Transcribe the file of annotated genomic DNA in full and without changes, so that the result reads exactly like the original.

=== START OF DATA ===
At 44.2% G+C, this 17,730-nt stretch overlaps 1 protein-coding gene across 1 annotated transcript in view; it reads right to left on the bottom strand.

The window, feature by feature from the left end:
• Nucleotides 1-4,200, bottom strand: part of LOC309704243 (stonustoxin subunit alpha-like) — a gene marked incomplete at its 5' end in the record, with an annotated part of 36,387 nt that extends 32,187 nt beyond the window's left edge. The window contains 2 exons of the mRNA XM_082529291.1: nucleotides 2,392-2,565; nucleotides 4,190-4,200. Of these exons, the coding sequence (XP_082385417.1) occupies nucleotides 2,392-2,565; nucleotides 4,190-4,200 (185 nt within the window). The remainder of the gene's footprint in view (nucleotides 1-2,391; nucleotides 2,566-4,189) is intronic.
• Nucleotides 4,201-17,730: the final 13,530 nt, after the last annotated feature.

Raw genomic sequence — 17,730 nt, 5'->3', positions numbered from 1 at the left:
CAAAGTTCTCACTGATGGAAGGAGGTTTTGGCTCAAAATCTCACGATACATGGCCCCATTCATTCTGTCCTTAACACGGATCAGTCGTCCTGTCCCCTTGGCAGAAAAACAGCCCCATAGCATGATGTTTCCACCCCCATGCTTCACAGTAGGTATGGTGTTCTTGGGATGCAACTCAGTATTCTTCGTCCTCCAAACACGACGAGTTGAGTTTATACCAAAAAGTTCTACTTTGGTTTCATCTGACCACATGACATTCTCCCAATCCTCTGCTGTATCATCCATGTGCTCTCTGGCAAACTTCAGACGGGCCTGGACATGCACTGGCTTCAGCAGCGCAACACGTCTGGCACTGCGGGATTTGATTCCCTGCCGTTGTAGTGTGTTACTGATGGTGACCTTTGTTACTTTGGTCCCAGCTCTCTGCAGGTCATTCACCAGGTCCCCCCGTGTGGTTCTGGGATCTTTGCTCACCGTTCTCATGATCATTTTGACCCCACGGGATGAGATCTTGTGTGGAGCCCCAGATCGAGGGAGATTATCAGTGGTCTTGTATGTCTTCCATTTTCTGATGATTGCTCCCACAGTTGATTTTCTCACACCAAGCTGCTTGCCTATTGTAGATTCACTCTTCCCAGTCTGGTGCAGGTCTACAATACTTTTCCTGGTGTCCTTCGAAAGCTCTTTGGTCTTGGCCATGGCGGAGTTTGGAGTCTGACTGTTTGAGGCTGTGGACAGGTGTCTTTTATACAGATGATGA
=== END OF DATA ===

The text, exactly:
At 44.2% G+C, this 17,730-nt stretch overlaps 1 protein-coding gene across 1 annotated transcript in view; it reads right to left on the bottom strand.

The window, feature by feature from the left end:
• Nucleotides 1-4,200, bottom strand: part of LOC309704243 (stonustoxin subunit alpha-like) — a gene marked incomplete at its 5' end in the record, with an annotated part of 36,387 nt that extends 32,187 nt beyond the window's left edge. The window contains 2 exons of the mRNA XM_082529291.1: nucleotides 2,392-2,565; nucleotides 4,190-4,200. Of these exons, the coding sequence (XP_082385417.1) occupies nucleotides 2,392-2,565; nucleotides 4,190-4,200 (185 nt within the window). The remainder of the gene's footprint in view (nucleotides 1-2,391; nucleotides 2,566-4,189) is intronic.
• Nucleotides 4,201-17,730: the final 13,530 nt, after the last annotated feature.

Raw genomic sequence — 17,730 nt, 5'->3', positions numbered from 1 at the left:
CAAAGTTCTCACTGATGGAAGGAGGTTTTGGCTCAAAATCTCACGATACATGGCCCCATTCATTCTGTCCTTAACACGGATCAGTCGTCCTGTCCCCTTGGCAGAAAAACAGCCCCATAGCATGATGTTTCCACCCCCATGCTTCACAGTAGGTATGGTGTTCTTGGGATGCAACTCAGTATTCTTCGTCCTCCAAACACGACGAGTTGAGTTTATACCAAAAAGTTCTACTTTGGTTTCATCTGACCACATGACATTCTCCCAATCCTCTGCTGTATCATCCATGTGCTCTCTGGCAAACTTCAGACGGGCCTGGACATGCACTGGCTTCAGCAGCGCAACACGTCTGGCACTGCGGGATTTGATTCCCTGCCGTTGTAGTGTGTTACTGATGGTGACCTTTGTTACTTTGGTCCCAGCTCTCTGCAGGTCATTCACCAGGTCCCCCCGTGTGGTTCTGGGATCTTTGCTCACCGTTCTCATGATCATTTTGACCCCACGGGATGAGATCTTGTGTGGAGCCCCAGATCGAGGGAGATTATCAGTGGTCTTGTATGTCTTCCATTTTCTGATGATTGCTCCCACAGTTGATTTTCTCACACCAAGCTGCTTGCCTATTGTAGATTCACTCTTCCCAGTCTGGTGCAGGTCTACAATACTTTTCCTGGTGTCCTTCGAAAGCTCTTTGGTCTTGGCCATGGCGGAGTTTGGAGTCTGACTGTTTGAGGCTGTGGACAGGTGTCTTTTATACAGATGATGA